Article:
I am currently blogging, along with my daughter, all the way through the alphabet. Check out how the idea started, and get the rules here.
I am a narcissist.
So are you.
I don’t mean I have a psychiatric disorder. I don’t mean I stand in front of a mirror admiring myself for hours every day. I don’t mean that I lack a healthy respect, and even love, for others. My narcissism is a garden-variety type, which is of course why I’m sure that you are a narcissist too.
My narcissism often blinds me to my own faults. My narcissism is what is behind an assumption I often make that my perspective is the “right” one. This assumption is so deep that I don’t even realize I’m assuming anything. I assume my own rightness, and the superiority of my way of being in the world, at the same level that you are assuming, at this moment, that you will not lose anyone you love before the day is over. The assumptions we don’t realize we are making are the deepest and most powerful ones.
Many of my frustrations with other people (though not all of them) arise from my narcissism — “what a wonderful world it would be if everyone else were more like me.” My narcissism is at the root of most of my frustration with life. After all, I get upset when I have had a bad day because something in me feels like I deserve to have only good days. If I did not feel this way, the occasional bad day would not upset me. I sometimes take offense when someone disagrees with me because in some ways I continue to believe the world revolves around me and that everyone ought to agree with my opinions and perspectives. My narcissism is, of course, at the root of arguments I sometimes have with my wife.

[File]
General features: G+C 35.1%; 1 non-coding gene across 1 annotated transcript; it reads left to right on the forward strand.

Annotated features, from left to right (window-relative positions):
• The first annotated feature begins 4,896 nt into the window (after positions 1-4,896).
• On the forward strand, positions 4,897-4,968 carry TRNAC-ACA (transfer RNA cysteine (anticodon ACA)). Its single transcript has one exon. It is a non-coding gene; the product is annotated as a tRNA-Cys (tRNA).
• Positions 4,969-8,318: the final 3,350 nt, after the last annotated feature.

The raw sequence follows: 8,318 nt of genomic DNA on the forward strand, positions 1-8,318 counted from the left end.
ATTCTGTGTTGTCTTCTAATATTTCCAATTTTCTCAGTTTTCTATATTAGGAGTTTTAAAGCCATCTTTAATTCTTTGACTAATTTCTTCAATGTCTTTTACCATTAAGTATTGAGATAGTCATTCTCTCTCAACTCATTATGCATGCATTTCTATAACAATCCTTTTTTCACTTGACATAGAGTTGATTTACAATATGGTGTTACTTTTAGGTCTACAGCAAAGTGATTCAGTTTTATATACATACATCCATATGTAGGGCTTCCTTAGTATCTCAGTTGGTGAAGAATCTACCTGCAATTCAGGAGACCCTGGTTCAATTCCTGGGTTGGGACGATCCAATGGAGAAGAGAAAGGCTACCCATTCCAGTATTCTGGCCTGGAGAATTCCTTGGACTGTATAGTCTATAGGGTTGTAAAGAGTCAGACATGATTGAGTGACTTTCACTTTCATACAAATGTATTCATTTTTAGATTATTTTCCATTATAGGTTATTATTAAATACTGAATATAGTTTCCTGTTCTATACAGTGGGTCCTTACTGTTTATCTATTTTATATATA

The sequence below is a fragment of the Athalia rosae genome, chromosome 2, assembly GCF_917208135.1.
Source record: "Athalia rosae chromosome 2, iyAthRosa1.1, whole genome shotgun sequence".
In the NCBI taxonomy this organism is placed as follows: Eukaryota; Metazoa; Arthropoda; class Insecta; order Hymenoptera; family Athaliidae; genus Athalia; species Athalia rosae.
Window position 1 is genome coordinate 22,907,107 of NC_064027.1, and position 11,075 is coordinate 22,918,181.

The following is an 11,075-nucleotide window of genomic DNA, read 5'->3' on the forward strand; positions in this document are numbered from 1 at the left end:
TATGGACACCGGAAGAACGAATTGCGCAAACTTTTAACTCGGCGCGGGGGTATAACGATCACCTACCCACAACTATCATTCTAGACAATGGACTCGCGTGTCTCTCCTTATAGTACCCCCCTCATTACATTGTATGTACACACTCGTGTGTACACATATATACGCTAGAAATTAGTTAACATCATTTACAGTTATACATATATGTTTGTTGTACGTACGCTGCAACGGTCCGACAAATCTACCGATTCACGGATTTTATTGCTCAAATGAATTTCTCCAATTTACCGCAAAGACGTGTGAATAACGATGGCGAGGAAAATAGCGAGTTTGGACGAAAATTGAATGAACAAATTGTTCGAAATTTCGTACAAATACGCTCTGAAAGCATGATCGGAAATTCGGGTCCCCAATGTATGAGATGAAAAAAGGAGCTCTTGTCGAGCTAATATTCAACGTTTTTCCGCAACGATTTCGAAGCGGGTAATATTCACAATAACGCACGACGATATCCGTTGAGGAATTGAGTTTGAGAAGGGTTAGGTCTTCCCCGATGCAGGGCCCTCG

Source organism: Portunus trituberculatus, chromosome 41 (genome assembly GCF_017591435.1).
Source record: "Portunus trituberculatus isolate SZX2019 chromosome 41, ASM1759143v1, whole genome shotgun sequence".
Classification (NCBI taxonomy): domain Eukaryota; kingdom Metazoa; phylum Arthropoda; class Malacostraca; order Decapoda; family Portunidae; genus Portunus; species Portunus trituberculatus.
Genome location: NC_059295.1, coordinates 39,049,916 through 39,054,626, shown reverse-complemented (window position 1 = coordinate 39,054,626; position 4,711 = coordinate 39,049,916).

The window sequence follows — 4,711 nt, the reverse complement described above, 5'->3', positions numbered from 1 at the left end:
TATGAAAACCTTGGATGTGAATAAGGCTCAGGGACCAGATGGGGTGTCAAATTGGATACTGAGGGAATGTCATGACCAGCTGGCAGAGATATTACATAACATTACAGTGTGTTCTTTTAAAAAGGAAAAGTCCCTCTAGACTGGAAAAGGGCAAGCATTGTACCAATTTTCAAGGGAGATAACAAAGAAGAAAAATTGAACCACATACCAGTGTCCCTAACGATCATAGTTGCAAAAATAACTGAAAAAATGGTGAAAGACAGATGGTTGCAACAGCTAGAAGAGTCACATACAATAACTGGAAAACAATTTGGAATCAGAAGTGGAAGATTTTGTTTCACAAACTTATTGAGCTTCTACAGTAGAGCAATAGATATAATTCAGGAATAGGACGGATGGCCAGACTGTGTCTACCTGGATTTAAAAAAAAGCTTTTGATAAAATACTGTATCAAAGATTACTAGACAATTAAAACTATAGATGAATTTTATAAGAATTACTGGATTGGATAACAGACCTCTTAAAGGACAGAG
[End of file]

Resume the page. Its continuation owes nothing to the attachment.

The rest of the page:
Doubtless you can see some of these same things at work in your own life. So what is the “cure” for our narcissism? How do we address it? I am convinced it begins with forgiveness. We must forgive ourselves for not being as good as we think we ought to be. We must forgive the world for not serving up perfect days for us each day. We must forgive others for falling short of our expectations. And we even must forgive God for being the center of the universe instead of ourselves. Forgiveness is always a type of letting go. It is not simply giving up. Forgiveness is not simply rolling our eyes and saying “whatever.” There is no bitterness or sarcasm in true forgiveness. There is no resentment. (If we ever forgive someone in order to get back at them or make them feel bad, we haven’t forgiven them — we have assaulted them passively.) Forgiveness always carries gentleness and grace and healing in its wings. Forgiveness says, “I’m not okay, and you’re not okay — and that’s okay,” and learns to live in this truth.
To move out of narcissism is to learn to forgive — to live with open hands — to not hang on so tightly to the things we believe are rightfully ours — to not insist that the view from our tiny corner of the world is the only valid one and that everyone else must share it or else run afoul of our expectations. Once an old man was asked by a younger man what he believed was the secret to the longevity of his marriage. He replied, “Four words.”
“What are the words?” asked the younger man.
The old man, smiling, said “You might be right.”